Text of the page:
Baltimore City

As temperatures drop, the ocean beckons one last time (Hudson's Corner)

The first days of autumn are a mix of seasons. Golden light and cool evenings signal the arrival of fall. Warm days and a yearning to be outdoors tether us to summer as we ride a seasonal cusp.

For my husband and me, the last few weeks have been a combination of our regular late-summer/early fall routines and new experiences.


Laps at the Meadowbrook swimming pool continue as a high point of each day for me. This is my favorite time of the year at the pool. Sparrows swarm the shrubbery at the entrance. Ducks and geese fly overhead along the Jones Falls. I am waiting for one to land on the pool, as sometimes happens. With the crowds gone, it is easy to swim solo in an outdoor lane.

On warm days, the water invigorates. Because heaters run at night, the water feels warm in chilly weather. Sweat pants and hoodies feel toasty too.


Daily walks up Roland Avenue continue for my husband. With cooler temperatures, he sometimes takes two. Lately, he has waited until the road construction stops in late afternoon before taking his second.

We are in throes of early fall work. I am finishing up garden articles for 2015 magazines and finalizing what should be photographed next spring. Olmsted expert and neighbor Judy Dobbs and I are about to lead two seasonal tours of some of Roland Park's footpaths for Roland Park Country School.

I look forward to a fall day in a future year when the Roland Avenue resurfacing project has finished and another ciclovia can take place. That festive tradition has been interrupted by the condition of the road surface.

My husband's alma mater, the nation's third oldest public high school, Baltimore City College, is about to celebrate its 175th anniversary. Since spring, he has worked on a poster project with a young alum and current City College teacher, J.D. Merrill, who grew up in Tuxedo Park. Working with non-profits has become routine over the last 15 years and connects both of us with dedicated residents trying to improve life in Baltimore.

As I looked at our fall calendar, I realized that we had not been away together since late May. I found three open days, so I seized the moment and scheduled a trip to the beach. Even late in the season, I knew it would help energize us for the busy months ahead.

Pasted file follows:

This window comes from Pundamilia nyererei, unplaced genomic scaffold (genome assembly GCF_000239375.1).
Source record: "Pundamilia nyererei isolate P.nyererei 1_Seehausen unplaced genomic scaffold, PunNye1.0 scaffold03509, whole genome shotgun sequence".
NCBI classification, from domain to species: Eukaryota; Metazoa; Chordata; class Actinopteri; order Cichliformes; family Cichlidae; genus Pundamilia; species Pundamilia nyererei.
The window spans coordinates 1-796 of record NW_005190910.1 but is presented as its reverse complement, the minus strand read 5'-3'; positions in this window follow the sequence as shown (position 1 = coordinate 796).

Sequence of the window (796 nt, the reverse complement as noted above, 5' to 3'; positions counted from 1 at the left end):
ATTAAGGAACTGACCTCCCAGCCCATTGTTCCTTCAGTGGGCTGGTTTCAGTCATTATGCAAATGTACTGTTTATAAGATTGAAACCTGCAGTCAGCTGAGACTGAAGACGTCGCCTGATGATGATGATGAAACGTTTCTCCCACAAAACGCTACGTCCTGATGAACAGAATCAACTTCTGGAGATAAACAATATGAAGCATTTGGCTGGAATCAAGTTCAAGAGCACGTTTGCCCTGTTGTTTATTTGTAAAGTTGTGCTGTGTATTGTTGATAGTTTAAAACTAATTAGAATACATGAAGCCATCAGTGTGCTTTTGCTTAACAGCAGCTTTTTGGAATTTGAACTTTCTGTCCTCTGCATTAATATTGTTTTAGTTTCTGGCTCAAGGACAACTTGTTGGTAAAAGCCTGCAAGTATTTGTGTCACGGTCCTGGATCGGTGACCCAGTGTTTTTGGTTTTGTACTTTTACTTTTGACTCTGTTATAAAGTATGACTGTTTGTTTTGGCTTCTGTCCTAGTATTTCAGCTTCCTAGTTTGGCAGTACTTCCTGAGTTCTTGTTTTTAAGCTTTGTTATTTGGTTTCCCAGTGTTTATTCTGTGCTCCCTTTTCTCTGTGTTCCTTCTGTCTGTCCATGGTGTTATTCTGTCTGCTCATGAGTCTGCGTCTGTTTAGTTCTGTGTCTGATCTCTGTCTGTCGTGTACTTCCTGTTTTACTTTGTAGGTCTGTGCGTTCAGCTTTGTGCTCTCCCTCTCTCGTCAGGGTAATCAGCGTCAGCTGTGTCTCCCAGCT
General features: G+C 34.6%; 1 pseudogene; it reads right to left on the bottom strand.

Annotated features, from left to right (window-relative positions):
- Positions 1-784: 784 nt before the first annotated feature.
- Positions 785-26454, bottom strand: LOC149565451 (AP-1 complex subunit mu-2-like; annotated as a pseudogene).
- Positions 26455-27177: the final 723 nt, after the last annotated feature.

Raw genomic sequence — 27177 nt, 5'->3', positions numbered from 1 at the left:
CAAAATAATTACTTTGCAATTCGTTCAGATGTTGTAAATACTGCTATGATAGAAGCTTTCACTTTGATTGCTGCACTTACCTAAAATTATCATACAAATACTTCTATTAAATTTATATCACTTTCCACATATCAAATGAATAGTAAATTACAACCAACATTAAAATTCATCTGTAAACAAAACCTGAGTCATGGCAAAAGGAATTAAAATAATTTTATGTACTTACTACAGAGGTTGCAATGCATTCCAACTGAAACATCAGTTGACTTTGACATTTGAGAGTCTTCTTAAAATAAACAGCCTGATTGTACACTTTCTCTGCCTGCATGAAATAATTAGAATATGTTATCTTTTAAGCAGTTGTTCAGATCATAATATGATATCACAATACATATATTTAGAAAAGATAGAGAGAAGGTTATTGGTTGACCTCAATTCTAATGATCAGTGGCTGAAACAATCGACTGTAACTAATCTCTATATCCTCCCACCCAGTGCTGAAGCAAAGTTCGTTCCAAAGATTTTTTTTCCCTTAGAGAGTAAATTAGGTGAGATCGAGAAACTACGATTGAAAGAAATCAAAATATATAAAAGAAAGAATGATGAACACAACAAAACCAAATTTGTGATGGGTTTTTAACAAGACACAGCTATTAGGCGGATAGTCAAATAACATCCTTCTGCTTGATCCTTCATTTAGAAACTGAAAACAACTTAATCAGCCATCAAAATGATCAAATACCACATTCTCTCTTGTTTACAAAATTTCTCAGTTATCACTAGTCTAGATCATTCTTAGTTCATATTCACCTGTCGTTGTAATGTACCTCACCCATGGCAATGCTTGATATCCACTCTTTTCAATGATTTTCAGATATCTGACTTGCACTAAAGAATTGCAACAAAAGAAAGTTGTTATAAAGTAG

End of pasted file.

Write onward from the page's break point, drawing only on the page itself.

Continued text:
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The two places we normally rent were taken, so I booked a quiet hotel on the ocean.  The ride down was hassle-free. We soaked in sunny views of the Chesapeake Bay and fields of drying corn, yellowing soy and grasses in full plume.

The northeaster we had heard about on weather reports, however, reached the Delaware coast sooner than expected. We enjoyed one long walk by the shoreline and a few hours of sitting on the warm sand before the weather started to change. Temperatures dropped and we added fleece vests over sweatshirts. We closed our room windows, but the wind whipped up the ocean, so it was still easy to hear the waves.

Without the threat of a hurricane, the weather created a festive mood wherever we went. During our first dinner at a nearby pizzeria, a group of a men gathered and sang barbershop selections. At our hotel, a group of women, retired teachers, played a detective game over cocktails and the concierge joined in.


The next morning, a family of six rented a bicycle surrey and pedaled with me part of the way up the boardwalk.

I took my regular route along the ocean, past Henlopen Acres and North Shores to Gordon's Pond. A new, three-mile walking and bike path had been completed since my last trip. The pond was full of migrating birds, but without binoculars, I could not identify them. The first morning I rode out, other bikers and walkers used the trail. The second morning, wind speeds increased and pushed my bike sideways, and few were out. I rode farther than usual but made it back to town before the rain began.

While it rained all afternoon, the deluge did not start until later at night. Then, rain pounded the windows so hard, we were awake for two hours around 3 a.m. The wind and crashing waves of the northeaster were so loud that after our return to Baltimore, our house seemed silent, even with Cold Spring Lane behind us.

We are hoping for one more trip to the ocean before winter. That likely won't happen until another seasonal cusp, between fall and winter, when summer is long gone.